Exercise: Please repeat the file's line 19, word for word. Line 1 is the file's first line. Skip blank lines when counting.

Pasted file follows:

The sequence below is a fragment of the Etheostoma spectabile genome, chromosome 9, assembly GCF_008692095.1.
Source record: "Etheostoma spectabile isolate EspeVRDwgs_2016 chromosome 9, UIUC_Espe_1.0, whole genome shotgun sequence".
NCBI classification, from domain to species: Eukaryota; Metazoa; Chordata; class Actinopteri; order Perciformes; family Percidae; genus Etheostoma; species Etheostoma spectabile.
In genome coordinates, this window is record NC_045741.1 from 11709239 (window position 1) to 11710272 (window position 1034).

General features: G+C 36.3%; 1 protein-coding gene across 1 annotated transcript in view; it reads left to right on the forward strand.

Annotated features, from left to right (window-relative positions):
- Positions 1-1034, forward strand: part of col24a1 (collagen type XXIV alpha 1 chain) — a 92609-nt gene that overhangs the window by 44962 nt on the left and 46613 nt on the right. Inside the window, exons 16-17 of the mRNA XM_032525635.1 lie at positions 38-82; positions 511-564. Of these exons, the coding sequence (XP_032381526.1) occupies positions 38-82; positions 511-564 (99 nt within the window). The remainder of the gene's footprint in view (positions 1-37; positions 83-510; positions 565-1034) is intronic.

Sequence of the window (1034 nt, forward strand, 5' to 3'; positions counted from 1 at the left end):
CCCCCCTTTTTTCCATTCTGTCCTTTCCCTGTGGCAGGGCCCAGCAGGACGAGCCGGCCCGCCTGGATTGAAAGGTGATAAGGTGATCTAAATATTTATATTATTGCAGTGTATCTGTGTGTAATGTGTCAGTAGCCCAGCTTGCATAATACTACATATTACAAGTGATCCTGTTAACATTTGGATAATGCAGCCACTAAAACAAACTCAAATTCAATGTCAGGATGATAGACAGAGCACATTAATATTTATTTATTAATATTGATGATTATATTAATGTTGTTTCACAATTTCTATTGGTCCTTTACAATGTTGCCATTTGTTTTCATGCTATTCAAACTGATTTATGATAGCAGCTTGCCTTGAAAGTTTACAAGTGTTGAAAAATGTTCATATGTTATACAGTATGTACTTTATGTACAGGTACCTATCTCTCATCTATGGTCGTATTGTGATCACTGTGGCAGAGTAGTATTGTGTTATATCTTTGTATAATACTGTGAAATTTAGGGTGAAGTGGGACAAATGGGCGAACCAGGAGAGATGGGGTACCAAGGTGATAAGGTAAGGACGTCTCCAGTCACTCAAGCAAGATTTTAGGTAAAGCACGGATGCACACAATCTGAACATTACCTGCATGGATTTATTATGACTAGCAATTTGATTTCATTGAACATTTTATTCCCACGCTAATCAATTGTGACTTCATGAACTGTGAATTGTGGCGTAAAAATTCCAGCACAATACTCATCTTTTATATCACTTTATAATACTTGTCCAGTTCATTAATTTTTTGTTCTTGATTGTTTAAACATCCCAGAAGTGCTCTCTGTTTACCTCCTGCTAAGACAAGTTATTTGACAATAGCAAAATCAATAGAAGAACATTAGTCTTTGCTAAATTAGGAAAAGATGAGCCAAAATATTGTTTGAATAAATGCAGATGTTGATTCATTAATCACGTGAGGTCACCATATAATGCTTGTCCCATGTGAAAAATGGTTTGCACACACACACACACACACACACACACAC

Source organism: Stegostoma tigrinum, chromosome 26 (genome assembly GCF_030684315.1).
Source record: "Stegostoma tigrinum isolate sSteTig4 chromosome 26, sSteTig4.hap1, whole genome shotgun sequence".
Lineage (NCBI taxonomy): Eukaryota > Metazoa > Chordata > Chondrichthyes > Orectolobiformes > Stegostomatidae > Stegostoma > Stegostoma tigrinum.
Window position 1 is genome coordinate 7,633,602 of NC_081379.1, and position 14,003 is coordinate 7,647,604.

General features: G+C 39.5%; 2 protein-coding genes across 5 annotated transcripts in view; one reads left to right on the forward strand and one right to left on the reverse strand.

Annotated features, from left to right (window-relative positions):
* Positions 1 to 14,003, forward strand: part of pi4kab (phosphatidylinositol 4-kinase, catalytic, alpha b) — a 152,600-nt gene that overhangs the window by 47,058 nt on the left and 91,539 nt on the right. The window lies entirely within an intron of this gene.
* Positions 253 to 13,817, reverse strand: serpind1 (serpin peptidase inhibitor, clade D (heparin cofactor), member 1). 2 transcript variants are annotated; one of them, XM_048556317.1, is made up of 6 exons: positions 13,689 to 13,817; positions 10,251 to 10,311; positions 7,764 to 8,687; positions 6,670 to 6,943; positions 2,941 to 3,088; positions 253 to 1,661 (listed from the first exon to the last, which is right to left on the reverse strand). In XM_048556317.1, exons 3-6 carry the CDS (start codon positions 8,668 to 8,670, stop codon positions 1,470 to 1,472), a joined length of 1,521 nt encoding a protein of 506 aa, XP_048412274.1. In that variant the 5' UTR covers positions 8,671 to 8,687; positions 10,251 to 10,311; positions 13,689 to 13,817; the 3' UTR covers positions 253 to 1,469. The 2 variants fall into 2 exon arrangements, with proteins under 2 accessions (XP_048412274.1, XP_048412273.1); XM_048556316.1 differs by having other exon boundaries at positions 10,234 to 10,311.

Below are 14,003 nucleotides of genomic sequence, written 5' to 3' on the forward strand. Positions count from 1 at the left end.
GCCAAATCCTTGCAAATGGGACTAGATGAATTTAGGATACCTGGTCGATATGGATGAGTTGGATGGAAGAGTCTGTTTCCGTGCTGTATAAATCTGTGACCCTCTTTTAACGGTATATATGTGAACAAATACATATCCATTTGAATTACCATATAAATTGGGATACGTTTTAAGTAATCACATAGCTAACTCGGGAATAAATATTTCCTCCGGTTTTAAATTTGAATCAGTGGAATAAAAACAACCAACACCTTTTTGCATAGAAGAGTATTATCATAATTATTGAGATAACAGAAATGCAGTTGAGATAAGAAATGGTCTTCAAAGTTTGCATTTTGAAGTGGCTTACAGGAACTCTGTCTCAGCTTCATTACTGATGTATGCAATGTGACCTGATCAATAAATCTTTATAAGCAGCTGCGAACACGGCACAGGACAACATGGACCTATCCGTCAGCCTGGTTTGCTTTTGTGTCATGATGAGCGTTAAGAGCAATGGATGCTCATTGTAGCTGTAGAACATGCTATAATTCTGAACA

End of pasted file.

GCCAAATCCTTGCAAATGGGACTAGATGAATTTAGGATACCTGGTCGATATGGATGAGTTGGATGGAAGAGTCTGTTTCCGTGCTGTATAAATCTGTGACCCTCTTTTAACGGTATATATGTGAACAAATACATATCCATTTGAATTACCATATAAATTGGGATACGTTTTAAGTAATCACATAGCTAACTCGGGAATAAATATTTCCTCCGGTTTTAAATTTGAATCAGTGGAATAAAAACAACCAACACCTTTTTGCATAGAAGAGTATTATCATAATTATTGAGATAACAGAAATGCAGTTGAGATAAGAAATGGTCTTCAAAGTTTGCATTTTGAAGTGGCTTACAGGAACTCTGTCTCAGCTTCATTACTGATGTATGCAATGTGACCTGATCAATAAATCTTTATAAGCAGCTGCGAACACGGCACAGGACAACATGGACCTATCCGTCAGCCTGGTTTGCTTTTGTGTCATGATGAGCGTTAAGAGCAATGGATGCTCATTGTAGCTGTAGAACATGCTATAATTCTGAACA